What is a heritage breed

PandaGirl

Chirping
Jan 27, 2021
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So if you got chicks from a hatchery, say, Columbian Wyandottes, and started breeding them towards the standard, would your birds be heritage birds?
Heritage birds should be purchased from a heritage breeder. It takes a long time to get them to APAS standard of perfection. Check out Jim Atkins on youtube also farmer George Wipple does one with the livestock conservatory. How to breed a better chicken.
I was kind of wondering the same thing. If I took my Orpingtons that I have now and breed lets say 10 chickens. Then at butchering weight culled the 5 lightest, and kept the other 5 for breeding, would this slowly make them bigger, or more like the APAS. I am really not concerned about it to much, but If I am going to try and butcher some Orpingtons for meat, I would like them to be the biggest birds I can get. Is this culling process how the breeder come up with there bigger/APAS standard perfection breed, because from what I can tell there weight is pretty much the only difference.
 

Sally PB

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The "standard of perfection" (SOP) covers a lot more than how big the bird will get. It includes how many points are on the comb, the shape of the bird's back, how wide the body gets, etc. Someone who knows more, please chime in here.

Think of show dogs. They are pure breeds, and only a few are good enough to do well in shows. We had two pure bred Dobermans, and though they were wonderful dogs (which is what we wanted), they were nowhere near show quality.
 

swampfox440

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I was kind of wondering the same thing. If I took my Orpingtons that I have now and breed lets say 10 chickens. Then at butchering weight culled the 5 lightest, and kept the other 5 for breeding, would this slowly make them bigger, or more like the APAS. I am really not concerned about it to much, but If I am going to try and butcher some Orpingtons for meat, I would like them to be the biggest birds I can get. Is this culling process how the breeder come up with there bigger/APAS standard perfection breed, because from what I can tell there weight is pretty much the only difference.
Sounds like you got it together. I wanted some heritage birds a few years back and found them hard to find. Now I have a rooster that is a Cuokoo english orpington and I have to get a photo. He is big broad breasted. I just got lucky with one I hatched.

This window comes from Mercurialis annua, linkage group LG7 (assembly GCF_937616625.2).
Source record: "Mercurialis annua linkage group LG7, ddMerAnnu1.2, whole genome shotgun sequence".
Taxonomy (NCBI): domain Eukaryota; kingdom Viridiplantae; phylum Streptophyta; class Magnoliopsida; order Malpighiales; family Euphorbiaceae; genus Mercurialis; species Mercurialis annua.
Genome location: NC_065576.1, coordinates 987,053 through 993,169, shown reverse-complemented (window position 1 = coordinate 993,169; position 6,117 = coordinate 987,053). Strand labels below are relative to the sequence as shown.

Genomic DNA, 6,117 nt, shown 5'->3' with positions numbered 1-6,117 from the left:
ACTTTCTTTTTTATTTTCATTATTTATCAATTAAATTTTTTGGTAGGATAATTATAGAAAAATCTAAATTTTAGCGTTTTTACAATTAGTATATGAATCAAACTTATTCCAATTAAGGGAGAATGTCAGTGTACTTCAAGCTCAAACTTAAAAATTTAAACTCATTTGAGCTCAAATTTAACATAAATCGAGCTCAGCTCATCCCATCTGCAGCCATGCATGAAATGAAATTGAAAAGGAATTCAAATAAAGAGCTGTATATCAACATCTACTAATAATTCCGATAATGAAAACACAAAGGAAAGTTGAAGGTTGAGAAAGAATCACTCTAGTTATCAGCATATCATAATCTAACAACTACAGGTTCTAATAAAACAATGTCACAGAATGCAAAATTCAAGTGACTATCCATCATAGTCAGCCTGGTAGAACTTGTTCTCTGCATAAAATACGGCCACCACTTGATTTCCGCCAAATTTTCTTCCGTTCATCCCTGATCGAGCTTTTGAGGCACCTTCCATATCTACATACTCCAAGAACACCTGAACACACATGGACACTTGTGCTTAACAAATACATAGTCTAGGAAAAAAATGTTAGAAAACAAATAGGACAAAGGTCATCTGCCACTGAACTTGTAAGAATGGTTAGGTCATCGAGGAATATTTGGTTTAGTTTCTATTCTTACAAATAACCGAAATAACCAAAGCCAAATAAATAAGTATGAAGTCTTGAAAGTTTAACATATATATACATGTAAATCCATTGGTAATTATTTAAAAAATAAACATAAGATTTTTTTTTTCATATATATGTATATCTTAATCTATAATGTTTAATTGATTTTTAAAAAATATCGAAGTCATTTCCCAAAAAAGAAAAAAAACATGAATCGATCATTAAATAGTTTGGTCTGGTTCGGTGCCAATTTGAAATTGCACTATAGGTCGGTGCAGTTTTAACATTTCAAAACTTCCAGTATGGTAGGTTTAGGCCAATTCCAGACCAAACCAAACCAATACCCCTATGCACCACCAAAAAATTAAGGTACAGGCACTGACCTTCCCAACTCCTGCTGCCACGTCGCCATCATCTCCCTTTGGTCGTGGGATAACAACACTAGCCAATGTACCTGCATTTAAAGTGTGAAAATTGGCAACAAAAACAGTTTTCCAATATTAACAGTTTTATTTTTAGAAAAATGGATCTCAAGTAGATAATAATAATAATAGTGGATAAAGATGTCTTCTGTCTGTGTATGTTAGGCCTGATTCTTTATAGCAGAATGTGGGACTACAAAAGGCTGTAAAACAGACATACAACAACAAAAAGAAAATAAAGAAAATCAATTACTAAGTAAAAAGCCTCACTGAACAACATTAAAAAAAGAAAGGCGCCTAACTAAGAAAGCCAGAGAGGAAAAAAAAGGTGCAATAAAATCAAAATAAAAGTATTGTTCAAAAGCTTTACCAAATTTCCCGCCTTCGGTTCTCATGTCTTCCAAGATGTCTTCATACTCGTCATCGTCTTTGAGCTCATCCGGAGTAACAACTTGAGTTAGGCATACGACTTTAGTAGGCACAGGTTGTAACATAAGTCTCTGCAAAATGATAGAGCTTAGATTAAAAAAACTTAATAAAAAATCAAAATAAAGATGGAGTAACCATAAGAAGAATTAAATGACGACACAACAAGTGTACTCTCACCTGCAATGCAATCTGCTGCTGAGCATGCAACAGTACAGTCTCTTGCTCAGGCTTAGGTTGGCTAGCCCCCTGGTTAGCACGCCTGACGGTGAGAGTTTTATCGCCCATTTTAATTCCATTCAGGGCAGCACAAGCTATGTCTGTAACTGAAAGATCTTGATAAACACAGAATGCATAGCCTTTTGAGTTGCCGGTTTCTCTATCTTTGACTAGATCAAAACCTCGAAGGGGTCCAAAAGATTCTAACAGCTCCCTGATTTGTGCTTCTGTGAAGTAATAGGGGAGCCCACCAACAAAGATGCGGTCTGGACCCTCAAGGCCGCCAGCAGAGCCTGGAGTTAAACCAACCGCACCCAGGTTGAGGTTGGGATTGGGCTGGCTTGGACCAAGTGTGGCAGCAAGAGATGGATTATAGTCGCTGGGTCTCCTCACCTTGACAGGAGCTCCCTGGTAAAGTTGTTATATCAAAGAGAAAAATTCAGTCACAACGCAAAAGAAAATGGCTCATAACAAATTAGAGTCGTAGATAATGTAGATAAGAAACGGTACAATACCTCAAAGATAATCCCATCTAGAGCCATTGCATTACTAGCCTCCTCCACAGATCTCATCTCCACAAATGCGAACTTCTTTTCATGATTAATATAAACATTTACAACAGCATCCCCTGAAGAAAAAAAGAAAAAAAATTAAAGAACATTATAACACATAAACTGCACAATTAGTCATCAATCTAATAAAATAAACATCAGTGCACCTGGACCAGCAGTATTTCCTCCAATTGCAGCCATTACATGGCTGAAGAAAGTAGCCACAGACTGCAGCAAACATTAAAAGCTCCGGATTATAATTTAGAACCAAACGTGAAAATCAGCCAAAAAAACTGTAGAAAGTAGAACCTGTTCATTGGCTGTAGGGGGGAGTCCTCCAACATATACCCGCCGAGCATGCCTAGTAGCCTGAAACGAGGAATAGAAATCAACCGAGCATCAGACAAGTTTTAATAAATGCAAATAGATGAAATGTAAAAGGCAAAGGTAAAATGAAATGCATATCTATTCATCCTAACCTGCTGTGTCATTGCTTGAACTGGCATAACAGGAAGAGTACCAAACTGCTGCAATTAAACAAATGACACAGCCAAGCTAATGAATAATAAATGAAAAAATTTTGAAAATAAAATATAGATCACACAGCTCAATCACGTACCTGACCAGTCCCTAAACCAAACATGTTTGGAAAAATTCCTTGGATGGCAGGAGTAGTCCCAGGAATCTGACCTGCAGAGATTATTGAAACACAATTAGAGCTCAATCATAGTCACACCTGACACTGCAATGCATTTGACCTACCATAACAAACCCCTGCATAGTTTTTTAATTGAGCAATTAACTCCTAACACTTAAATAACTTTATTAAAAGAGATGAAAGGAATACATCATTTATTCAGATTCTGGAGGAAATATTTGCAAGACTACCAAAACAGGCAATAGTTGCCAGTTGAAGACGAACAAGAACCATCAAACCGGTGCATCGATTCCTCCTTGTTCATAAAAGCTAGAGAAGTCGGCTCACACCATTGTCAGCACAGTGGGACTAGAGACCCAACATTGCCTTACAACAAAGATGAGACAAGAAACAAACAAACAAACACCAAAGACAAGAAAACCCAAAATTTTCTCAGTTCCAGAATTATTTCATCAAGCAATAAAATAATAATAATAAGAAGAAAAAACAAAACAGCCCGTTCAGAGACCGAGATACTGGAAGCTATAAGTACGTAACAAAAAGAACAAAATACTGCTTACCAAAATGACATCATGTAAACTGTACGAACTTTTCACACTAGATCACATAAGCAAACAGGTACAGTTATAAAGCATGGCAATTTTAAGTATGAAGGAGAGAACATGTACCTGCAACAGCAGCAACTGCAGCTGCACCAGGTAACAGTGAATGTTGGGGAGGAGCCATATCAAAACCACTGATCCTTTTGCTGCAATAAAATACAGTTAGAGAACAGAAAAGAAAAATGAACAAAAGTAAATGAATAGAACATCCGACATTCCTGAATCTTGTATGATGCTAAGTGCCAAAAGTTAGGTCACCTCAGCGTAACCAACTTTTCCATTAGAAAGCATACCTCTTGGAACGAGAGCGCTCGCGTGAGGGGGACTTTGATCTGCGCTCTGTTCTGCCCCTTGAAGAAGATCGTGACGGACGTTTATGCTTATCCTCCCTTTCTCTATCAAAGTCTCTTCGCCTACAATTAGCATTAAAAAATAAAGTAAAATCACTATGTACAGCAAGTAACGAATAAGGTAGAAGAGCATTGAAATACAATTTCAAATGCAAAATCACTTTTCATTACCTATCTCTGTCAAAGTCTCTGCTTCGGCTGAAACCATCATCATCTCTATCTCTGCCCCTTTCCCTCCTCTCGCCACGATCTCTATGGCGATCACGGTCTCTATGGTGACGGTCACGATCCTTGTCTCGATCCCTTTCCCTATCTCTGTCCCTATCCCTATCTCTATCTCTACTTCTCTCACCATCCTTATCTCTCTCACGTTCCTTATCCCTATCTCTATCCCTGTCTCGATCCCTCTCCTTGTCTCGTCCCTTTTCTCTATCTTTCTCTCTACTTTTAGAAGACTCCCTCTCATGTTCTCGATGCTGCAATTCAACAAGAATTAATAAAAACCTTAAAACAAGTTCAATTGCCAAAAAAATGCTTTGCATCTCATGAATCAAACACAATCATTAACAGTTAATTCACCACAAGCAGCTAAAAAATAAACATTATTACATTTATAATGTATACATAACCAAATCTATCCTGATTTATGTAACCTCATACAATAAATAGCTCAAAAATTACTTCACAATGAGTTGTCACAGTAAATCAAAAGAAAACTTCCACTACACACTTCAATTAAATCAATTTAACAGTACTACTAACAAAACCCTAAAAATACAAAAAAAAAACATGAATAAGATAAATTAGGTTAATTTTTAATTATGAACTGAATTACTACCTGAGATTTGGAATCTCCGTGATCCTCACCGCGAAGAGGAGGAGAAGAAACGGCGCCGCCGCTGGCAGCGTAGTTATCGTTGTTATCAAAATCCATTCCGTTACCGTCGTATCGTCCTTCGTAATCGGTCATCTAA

Egghead_Jr

Crowing
11 Years
Oct 16, 2010
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It would be a long and painful road to breed hatchery stock into anything close to a standard bred. Only culling the bottom 50% would take even longer. Keep in mind that breeders of standard bred stock obtain one bird worth breeding every ten birds hatched. A bird of show quality from that flock is closer to 1 in 100 birds hatched.

Standard bred birds adhere to that breed's standard of perfection. Which if a traditional dual purpose bird equates to a larger bird with more width. Keep in mind that the heritage breeds of America that were prized by Europe were dual purpose. The Orpington was England's attempt of a National breed that could compete with Plymouth Rocks. To satisfy the standard of body type for the dual purpose breeds it is inherent the egg laying abilities lessen. The body type of an egg layer is that of Leghorn and you'll note that the "breeds" sold from hatcheries are thinner and smaller as they were bred to lay many eggs. That's what the average backyard chicken owner wants- egg layers.

Even if we adhere to the thought that today's hatchery breed is 100% lineage from original breed the birds are so far from the standard body type of the breed it is being sold as that one can not say it is still that breed. There is nothing "heritage" about it other than breeding two of those inferior birds ( in regards to the breed standard) will produce offspring that are equally inferior. I'm not bashing the birds from hatcheries. They provide excellent layers for backyard hobbyist that come in many colors and near patterns but they are certainly not a breed they merely resemble it.
 
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ColtHandorf

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I was kind of wondering the same thing. If I took my Orpingtons that I have now and breed lets say 10 chickens. Then at butchering weight culled the 5 lightest, and kept the other 5 for breeding, would this slowly make them bigger, or more like the APAS. I am really not concerned about it to much, but If I am going to try and butcher some Orpingtons for meat, I would like them to be the biggest birds I can get. Is this culling process how the breeder come up with there bigger/APAS standard perfection breed, because from what I can tell there weight is pretty much the only difference.
That would not work since you're not breeding to the SOP. You actually have to know what that is to get it to work. And it would take absolutely ages.
 

PandaGirl

Chirping
Jan 27, 2021
71
47
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If I did find a hatchery and get birds from there, could I then continue to breed those birds at home and get the same quality as there parents?
 

Egghead_Jr

Crowing
11 Years
Oct 16, 2010
7,573
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NEK, VT
Yes you can. It takes knowing what to look for and having an eye for details. With that you choose the breeders. Learn and work from there. The quality of stock you start with is important. Maintaining a breed is hard enough. Attempting to improve it can take many generations. Start with the best stock you can obtain/afford. Do your homework and have fun.
 

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